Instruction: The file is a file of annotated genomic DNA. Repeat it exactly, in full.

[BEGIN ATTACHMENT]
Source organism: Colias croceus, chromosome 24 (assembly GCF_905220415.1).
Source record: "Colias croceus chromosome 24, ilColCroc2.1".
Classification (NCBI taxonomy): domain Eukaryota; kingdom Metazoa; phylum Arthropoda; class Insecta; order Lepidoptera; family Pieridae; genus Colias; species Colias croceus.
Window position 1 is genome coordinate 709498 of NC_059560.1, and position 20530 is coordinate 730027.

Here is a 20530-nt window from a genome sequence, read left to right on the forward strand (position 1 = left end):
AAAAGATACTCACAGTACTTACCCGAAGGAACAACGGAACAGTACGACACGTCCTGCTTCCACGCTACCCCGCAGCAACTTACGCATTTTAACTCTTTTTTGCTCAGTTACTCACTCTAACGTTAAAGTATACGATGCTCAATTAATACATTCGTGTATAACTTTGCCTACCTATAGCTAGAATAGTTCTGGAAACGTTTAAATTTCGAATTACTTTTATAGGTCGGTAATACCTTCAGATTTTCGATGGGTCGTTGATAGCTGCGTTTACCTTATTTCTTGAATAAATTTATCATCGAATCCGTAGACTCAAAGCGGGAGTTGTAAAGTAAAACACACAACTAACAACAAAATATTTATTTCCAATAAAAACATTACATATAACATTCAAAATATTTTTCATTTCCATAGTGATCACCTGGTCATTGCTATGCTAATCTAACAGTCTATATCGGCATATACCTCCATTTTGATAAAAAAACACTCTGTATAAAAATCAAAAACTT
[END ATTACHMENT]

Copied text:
Source organism: Colias croceus, chromosome 24 (assembly GCF_905220415.1).
Source record: "Colias croceus chromosome 24, ilColCroc2.1".
Classification (NCBI taxonomy): domain Eukaryota; kingdom Metazoa; phylum Arthropoda; class Insecta; order Lepidoptera; family Pieridae; genus Colias; species Colias croceus.
Window position 1 is genome coordinate 709498 of NC_059560.1, and position 20530 is coordinate 730027.

Here is a 20530-nt window from a genome sequence, read left to right on the forward strand (position 1 = left end):
AAAAGATACTCACAGTACTTACCCGAAGGAACAACGGAACAGTACGACACGTCCTGCTTCCACGCTACCCCGCAGCAACTTACGCATTTTAACTCTTTTTTGCTCAGTTACTCACTCTAACGTTAAAGTATACGATGCTCAATTAATACATTCGTGTATAACTTTGCCTACCTATAGCTAGAATAGTTCTGGAAACGTTTAAATTTCGAATTACTTTTATAGGTCGGTAATACCTTCAGATTTTCGATGGGTCGTTGATAGCTGCGTTTACCTTATTTCTTGAATAAATTTATCATCGAATCCGTAGACTCAAAGCGGGAGTTGTAAAGTAAAACACACAACTAACAACAAAATATTTATTTCCAATAAAAACATTACATATAACATTCAAAATATTTTTCATTTCCATAGTGATCACCTGGTCATTGCTATGCTAATCTAACAGTCTATATCGGCATATACCTCCATTTTGATAAAAAAACACTCTGTATAAAAATCAAAAACTT